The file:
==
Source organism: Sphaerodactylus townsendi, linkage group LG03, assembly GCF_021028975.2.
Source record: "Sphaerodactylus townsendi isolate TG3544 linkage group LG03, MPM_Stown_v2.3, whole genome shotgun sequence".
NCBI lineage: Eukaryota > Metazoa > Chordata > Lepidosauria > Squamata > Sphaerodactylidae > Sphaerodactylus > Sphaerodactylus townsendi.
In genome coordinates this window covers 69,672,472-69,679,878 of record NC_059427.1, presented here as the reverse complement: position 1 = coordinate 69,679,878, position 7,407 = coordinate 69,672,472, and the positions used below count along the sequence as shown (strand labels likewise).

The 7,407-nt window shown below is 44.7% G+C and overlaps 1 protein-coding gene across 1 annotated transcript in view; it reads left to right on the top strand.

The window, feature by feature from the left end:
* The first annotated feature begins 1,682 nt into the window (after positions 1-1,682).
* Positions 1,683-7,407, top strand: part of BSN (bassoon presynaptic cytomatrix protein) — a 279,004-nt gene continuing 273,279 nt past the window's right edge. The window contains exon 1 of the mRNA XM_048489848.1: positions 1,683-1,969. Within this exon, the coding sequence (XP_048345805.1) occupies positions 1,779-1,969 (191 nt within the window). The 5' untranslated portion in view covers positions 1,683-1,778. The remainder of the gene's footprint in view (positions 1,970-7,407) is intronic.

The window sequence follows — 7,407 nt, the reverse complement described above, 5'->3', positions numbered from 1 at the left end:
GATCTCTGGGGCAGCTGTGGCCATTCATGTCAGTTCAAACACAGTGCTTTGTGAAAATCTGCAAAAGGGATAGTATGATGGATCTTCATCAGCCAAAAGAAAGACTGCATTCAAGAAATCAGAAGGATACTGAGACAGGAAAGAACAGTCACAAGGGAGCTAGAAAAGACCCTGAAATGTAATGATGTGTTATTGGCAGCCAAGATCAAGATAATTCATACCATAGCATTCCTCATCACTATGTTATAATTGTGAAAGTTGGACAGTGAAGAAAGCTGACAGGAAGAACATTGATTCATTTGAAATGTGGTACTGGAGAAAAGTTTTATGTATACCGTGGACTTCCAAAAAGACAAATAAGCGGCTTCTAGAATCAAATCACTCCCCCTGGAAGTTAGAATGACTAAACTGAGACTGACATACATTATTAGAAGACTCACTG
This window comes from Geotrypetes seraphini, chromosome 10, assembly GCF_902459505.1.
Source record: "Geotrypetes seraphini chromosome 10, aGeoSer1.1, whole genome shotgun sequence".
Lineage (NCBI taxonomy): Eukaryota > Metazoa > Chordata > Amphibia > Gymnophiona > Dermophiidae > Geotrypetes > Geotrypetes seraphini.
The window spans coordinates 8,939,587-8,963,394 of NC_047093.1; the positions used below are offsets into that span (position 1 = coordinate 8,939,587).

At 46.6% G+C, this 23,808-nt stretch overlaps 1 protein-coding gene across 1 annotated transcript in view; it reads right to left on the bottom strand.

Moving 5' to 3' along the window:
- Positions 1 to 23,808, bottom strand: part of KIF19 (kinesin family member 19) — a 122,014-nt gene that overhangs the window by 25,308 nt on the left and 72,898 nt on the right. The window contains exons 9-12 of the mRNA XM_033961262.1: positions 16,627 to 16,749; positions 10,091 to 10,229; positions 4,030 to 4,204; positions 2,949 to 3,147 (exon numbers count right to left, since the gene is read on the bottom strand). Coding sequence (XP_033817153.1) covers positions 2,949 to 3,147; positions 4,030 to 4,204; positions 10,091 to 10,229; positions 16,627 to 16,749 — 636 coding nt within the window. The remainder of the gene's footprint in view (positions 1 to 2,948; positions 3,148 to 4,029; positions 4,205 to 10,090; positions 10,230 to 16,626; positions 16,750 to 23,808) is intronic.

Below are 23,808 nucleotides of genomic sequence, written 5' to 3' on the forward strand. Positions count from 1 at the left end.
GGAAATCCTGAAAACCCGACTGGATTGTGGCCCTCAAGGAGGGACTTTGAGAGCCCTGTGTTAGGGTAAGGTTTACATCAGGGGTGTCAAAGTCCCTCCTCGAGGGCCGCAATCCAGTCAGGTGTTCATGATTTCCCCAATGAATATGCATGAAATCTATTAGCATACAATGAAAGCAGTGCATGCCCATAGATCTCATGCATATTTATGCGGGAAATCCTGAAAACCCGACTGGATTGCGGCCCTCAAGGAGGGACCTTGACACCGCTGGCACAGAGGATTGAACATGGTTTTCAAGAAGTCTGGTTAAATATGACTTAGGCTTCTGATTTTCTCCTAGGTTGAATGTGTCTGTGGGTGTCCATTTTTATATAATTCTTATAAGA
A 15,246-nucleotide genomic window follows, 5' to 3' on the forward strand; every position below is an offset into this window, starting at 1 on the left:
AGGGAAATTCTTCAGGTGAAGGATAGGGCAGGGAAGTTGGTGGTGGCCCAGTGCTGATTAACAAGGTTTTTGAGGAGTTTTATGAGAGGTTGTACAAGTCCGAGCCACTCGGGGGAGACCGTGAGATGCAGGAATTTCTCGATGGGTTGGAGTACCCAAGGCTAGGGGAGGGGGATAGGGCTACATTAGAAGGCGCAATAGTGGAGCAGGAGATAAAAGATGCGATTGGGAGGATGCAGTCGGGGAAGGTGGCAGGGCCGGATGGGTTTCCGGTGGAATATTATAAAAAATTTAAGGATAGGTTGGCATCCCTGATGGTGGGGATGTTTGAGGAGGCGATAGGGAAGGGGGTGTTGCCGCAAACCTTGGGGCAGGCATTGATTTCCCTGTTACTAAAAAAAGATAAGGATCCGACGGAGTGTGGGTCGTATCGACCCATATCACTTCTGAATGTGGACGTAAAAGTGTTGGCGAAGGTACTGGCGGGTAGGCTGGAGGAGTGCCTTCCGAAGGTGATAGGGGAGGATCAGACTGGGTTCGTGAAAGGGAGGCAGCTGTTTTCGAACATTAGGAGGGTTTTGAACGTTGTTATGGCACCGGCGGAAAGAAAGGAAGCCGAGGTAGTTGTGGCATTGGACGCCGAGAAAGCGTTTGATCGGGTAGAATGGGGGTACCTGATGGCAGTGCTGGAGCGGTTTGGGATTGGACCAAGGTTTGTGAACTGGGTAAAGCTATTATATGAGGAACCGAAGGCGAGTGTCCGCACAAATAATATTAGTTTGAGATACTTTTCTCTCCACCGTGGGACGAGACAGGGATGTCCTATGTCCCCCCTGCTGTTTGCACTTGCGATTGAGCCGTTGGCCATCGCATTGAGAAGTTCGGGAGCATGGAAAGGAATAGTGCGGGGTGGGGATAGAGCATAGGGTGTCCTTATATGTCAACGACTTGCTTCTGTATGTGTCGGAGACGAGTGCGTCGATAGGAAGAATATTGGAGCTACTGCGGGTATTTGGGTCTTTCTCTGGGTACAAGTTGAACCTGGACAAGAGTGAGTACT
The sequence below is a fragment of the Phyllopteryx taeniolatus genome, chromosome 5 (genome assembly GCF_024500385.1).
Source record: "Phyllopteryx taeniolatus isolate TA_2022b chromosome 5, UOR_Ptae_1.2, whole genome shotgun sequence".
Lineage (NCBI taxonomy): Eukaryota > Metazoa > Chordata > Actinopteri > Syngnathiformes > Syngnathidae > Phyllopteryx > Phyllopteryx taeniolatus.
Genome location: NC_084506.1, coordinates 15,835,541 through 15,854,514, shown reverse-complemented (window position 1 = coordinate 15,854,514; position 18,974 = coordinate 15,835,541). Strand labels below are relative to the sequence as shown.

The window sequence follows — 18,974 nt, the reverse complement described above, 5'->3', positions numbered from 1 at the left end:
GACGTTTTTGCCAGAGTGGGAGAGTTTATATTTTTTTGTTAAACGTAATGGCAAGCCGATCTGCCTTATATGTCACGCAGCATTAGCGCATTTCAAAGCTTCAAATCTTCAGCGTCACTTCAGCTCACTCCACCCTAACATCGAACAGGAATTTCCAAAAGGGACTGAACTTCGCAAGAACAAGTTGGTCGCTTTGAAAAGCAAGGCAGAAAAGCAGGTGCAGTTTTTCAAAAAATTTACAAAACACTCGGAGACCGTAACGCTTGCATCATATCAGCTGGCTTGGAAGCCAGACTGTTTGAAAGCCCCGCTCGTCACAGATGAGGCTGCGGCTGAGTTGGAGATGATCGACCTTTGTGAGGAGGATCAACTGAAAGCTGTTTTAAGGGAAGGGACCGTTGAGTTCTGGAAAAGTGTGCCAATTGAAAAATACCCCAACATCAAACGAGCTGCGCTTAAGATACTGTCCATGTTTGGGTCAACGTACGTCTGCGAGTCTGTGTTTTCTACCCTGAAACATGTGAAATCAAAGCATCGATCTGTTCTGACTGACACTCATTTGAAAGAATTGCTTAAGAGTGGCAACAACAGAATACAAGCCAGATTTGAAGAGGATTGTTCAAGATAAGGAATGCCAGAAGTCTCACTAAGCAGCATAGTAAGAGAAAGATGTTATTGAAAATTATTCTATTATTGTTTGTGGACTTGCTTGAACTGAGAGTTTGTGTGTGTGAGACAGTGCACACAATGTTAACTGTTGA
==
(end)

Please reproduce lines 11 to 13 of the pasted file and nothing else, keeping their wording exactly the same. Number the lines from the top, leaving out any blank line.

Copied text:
This window comes from Geotrypetes seraphini, chromosome 10, assembly GCF_902459505.1.
Source record: "Geotrypetes seraphini chromosome 10, aGeoSer1.1, whole genome shotgun sequence".
Lineage (NCBI taxonomy): Eukaryota > Metazoa > Chordata > Amphibia > Gymnophiona > Dermophiidae > Geotrypetes > Geotrypetes seraphini.